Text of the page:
And here’s a second belief: The market is bigger than the authorities, and they will ultimately fail in their attempts to prop the stock market, because they are merely masking symptoms, not treating causes. If it were possible for an elevated stock market alone to cure what ails our economy, I might think differently. But those efforts are surely misdirected.
The consumer-retrenchment genie is already out of the bottle, and intervention will only serve to exacerbate what is already a terrifying gap between the ‘official story’ (as told by the stock market), the daily lives of ordinary people, and the cold, hard facts.
Even as a possibly illegal and certainly ill-advised rescue of Bear Stearns is being revised and revisited, and the stock market keeps climbing or at least holding steady, we find that the current spate of fundamental economic news is especially worrisome, if not downright scary. The question before you, then, is, which will you believe? A happy, shiny stock market, or the cold, hard facts?
The ECRI and NBER say “recession is here”
To begin with, the highly-respected Economic Cycle Research Institute (ECRI) recently said, “Now the verdict is finally in. We have unambiguously turned onto the recession track.” In case that wasn’t strong enough, Lakshman Achuthan, managing director at ECRI said, "[Our indicator] is exhibiting a pronounced, pervasive and persistent decline that is unambiguously recessionary," while Martin Feldstein, who heads the equally-regarded National Bureau of Economic Research, said that contraction is already under way and that it’s likely to be severe, stating, "The risks are that it could get very bad." The ECRI leading indicator incorporates a broad array of economic signals and has a very good track record of spotting recessions. The stock market used to do this, but seemed to lose that ability around the time of the Fed rescue of August 2007.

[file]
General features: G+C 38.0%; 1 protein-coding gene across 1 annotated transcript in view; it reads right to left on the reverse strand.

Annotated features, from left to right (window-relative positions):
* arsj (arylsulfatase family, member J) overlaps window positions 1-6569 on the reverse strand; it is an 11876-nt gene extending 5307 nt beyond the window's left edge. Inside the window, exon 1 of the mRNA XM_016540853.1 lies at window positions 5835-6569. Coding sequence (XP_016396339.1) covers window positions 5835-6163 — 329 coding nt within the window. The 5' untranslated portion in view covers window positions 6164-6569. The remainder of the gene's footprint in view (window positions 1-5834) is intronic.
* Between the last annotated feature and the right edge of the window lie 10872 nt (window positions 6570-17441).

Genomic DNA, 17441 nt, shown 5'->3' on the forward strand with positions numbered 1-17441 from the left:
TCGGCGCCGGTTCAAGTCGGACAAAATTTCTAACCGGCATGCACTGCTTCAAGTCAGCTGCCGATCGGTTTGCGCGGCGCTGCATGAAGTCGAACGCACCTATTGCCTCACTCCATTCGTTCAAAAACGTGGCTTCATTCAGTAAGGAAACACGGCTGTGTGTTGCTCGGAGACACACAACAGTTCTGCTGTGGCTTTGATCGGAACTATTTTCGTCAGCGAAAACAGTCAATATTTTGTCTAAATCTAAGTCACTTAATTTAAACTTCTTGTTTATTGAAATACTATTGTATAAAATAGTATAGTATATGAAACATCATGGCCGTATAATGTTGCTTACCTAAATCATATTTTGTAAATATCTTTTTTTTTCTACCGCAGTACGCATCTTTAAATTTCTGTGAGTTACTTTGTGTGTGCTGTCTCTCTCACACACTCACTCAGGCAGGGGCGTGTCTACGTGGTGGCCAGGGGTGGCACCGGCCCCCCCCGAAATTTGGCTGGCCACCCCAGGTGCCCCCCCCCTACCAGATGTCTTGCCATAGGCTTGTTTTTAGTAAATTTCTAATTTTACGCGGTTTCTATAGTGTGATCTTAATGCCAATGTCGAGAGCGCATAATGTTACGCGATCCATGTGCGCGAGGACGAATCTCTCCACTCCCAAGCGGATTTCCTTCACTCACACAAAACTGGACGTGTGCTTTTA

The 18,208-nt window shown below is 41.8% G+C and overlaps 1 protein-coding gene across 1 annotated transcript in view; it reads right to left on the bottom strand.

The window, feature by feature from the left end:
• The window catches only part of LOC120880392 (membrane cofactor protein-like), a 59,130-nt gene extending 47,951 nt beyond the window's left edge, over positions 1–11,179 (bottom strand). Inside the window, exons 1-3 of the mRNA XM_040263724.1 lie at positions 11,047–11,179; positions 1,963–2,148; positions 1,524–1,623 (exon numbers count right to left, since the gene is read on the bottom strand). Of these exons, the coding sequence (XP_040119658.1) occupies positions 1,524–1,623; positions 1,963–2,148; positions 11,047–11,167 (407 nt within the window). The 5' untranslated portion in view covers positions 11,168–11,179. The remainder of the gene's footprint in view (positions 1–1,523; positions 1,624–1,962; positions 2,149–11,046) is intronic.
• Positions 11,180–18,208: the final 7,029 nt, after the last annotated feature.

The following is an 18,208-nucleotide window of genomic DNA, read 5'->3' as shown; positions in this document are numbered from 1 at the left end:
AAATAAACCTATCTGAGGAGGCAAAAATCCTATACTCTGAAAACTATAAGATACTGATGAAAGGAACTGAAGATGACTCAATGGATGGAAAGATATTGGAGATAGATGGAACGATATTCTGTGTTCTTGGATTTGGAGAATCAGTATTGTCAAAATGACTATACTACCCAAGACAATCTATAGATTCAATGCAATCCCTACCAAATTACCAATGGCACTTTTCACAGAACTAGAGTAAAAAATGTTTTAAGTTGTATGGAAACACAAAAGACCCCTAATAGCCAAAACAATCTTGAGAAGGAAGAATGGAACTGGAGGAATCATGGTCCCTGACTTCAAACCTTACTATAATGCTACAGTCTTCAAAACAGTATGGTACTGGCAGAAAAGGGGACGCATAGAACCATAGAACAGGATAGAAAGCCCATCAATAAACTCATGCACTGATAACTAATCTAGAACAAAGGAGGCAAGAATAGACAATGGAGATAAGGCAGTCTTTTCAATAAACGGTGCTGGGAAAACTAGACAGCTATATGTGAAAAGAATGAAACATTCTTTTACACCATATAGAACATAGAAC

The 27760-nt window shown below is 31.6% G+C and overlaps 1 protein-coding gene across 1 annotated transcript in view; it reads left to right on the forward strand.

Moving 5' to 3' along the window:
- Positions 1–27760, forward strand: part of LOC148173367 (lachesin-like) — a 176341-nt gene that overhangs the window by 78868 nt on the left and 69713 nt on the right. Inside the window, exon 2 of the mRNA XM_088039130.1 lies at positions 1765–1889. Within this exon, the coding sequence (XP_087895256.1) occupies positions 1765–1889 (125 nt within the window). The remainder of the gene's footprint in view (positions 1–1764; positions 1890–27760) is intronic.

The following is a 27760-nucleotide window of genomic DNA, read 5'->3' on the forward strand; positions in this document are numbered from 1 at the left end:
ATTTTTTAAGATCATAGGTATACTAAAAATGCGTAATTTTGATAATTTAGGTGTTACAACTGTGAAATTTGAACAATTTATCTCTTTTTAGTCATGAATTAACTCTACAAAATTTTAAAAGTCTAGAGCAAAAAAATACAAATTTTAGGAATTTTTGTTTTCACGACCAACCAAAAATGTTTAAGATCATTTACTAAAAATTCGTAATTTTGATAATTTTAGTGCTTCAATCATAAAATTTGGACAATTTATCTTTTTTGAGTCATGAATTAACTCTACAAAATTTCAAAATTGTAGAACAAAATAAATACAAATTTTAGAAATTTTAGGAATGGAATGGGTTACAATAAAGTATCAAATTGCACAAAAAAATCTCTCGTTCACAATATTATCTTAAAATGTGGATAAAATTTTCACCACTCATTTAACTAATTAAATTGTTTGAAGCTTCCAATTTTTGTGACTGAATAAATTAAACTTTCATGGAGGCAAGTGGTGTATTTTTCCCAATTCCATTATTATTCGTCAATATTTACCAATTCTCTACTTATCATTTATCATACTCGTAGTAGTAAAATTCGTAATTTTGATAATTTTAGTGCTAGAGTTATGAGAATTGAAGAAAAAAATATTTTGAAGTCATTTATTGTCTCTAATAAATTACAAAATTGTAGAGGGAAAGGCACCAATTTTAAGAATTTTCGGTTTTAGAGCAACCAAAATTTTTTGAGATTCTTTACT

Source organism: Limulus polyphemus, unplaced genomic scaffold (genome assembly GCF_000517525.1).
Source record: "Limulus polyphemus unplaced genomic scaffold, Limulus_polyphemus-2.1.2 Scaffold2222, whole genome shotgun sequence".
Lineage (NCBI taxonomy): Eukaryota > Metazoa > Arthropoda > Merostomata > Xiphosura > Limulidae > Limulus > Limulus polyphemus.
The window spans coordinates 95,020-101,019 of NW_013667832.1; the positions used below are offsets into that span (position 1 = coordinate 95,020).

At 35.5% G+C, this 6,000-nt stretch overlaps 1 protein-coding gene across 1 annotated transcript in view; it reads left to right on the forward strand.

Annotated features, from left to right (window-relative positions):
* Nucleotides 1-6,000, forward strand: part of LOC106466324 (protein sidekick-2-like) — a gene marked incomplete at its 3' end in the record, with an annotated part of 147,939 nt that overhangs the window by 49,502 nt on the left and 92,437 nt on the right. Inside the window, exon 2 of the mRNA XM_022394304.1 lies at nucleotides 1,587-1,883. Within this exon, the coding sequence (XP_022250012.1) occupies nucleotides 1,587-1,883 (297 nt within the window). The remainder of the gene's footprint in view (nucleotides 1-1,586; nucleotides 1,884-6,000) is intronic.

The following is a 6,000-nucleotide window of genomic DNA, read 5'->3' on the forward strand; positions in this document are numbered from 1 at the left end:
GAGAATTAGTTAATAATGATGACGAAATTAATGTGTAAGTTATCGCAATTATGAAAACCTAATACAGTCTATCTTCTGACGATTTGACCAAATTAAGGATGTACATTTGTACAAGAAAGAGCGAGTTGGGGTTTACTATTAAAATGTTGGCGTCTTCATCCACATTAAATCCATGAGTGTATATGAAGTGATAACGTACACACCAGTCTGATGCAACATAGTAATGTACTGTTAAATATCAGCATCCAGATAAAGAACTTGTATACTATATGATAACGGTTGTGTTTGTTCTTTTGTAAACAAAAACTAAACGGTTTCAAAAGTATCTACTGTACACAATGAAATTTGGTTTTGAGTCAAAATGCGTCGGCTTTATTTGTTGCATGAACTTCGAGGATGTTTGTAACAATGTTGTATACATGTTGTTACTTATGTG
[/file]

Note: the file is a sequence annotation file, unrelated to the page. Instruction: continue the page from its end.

Now, during your average, ordinary, garden-variety recession, which this one most certainly will not be, the average decline in the stock market is 28%. Compared to a year ago, before all this financial uncertainty was widely recognized, the S&P 500 is only down -6.6%. So, for whatever reason, the stock market is now deeply at odds with the ECRI, the NBER, and virtually every piece of economic data. Somebody has it very wrong.
Housing data is "the worst since the Great Depression"
This housing bubble is bursting, and with alarming speed. It’s hard to keep up with the data, it’s coming so fast. Sales and housing starts have been cut in half since the peak (link supplied the quote below), and it’s important to remember that “sales” include transactions in which a bank takes possession during foreclosure, so the sales numbers are misleadingly high. Notably, foreclosures for February 2008 were reported to be running 60% higher than last February, so we might expect bank repossessions to be a significant component of the recently reported existing home sales number.
CHICAGO (MarketWatch) -- Housing is in its "deepest, most rapid downswing since the Great Depression," the chief economist for the National Association of Home Builders said Tuesday, and the downward momentum on housing prices appears to be accelerating.
The NAHB's latest forecast calls for new-home sales to drop 22% this year, bringing sales 55% under the peak reached in late 2005. Housing starts are predicted to tumble 31% in 2008, putting starts 60% off their high of three years ago.
"More and more of the country is now involved in the contraction, where six months ago it was not as widespread," said David Seiders, the NAHB's chief economist, on a conference call with reporters. "Housing is in a major contraction mode and will be another major, heavy weight on the economy in the first quarter."
Even worse, house prices have plunged by 10.7% over the past year, according to the highly-respected Case-Shiller index, although the US government (via the OFHEO) comes to a substantially different conclusion and reports a mere 3% decline. As always, the US government has settled on a particular methodology that manages to paint a happier, shinier picture than does a private firm whose livelihood depends on delivering useful information. Unsurprisingly, it’s the happier, shinier number that the Fed uses when calculating how much people’s homes are worth vs. how much they owe on them. But even with this deployment, a new benchmark has been set:
NEW YORK (AP) -- Americans' percentage of equity in their homes has fallen below 50 percent for the first time on record since 1945, the Federal Reserve said Thursday.